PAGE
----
A memorial service will take place next week to celebrate the life and accomplishments of Sir Nicholas Winton, who died last year aged 106.

The event will take place on Thursday 19 May at London’s Guildhall in memory of the man known for masterminding the Kindertransport from Czechoslovakia in 1939 in which 669 mostly Jewish children were rescued by train across what was soon to be occupied Europe.

Many of the 669 children he rescued now have their own families and the number alive today as a result of his Kindertransports is believed to be in the region of 7,000.

The Royal Mail's Sir Nicholas Winton's stamp – issued following a Jewish News campaign backed by 106,000 people.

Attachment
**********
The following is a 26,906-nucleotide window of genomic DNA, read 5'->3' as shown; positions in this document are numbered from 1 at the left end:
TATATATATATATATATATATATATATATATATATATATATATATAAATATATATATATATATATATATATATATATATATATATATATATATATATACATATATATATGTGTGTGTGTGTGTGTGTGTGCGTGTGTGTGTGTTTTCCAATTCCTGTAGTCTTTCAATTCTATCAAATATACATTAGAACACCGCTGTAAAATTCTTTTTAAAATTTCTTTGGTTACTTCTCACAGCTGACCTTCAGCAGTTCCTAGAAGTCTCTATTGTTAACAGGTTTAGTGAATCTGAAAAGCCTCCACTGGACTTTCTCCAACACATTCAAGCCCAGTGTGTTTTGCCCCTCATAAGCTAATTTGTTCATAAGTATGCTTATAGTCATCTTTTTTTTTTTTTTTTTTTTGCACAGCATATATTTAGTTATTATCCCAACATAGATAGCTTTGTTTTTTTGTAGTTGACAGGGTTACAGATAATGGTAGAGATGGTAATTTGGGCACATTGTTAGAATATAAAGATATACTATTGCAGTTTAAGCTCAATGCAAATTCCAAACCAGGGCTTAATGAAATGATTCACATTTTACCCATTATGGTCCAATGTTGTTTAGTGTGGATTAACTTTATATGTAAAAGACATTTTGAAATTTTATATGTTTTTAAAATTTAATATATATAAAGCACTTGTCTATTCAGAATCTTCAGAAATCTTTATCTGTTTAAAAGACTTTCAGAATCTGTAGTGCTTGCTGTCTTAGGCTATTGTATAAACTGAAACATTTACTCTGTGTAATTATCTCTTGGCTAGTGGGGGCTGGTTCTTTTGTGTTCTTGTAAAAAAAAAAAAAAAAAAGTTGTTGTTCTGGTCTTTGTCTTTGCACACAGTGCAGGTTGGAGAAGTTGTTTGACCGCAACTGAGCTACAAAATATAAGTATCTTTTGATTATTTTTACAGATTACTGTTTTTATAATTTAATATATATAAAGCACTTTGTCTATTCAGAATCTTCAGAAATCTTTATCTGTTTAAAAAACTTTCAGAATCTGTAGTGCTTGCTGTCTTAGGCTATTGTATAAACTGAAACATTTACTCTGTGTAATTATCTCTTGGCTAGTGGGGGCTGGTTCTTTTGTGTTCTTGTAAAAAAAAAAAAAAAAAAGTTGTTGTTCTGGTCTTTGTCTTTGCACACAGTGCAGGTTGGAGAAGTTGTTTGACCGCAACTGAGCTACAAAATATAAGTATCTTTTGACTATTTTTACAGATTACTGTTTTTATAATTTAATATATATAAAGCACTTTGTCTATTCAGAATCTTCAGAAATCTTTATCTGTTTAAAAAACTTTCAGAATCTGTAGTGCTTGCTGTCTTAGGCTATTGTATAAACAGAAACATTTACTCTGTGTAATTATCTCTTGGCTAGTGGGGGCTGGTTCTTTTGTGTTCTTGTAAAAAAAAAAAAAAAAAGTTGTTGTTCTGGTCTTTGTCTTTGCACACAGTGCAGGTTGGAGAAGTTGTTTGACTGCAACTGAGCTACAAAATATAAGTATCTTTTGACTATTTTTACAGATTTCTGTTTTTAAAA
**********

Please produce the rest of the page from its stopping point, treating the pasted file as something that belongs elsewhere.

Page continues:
The Royal Mail’s Sir Nicholas Winton’s stamp – issued following a Jewish News campaign backed by 106,000 people.

The service will provide an opportunity for the many hundreds of people around the world who owe their lives to Sir Nicholas or who have been inspired by him to celebrate his achievements and to pay their respects to a British citizen who helped to make the world a better place.

Among the 400 people attending the service will be representatives from the Czech, Slovak and UK governments, from the German and Swedish Embassies in addition to 28 of the ‘children’ he saved including: Lord Alfred Dubs; Lady Milena Grenfell-Baines and Rev John Fieldsend.

Other ‘children’ have travelled from around the world together with their families and the descendants of ‘children’ who are now deceased making up a group of around 130.

The service will include contributions from Lord Dubs, himself one of the ‘children’, Dame Esther Rantzen, who’s TV programme first revealed the story to the public, four other ‘children’ who came to know Sir Nicholas well in later life and Michael Zantovsky, former Czech Ambassador to the Court of St James’s.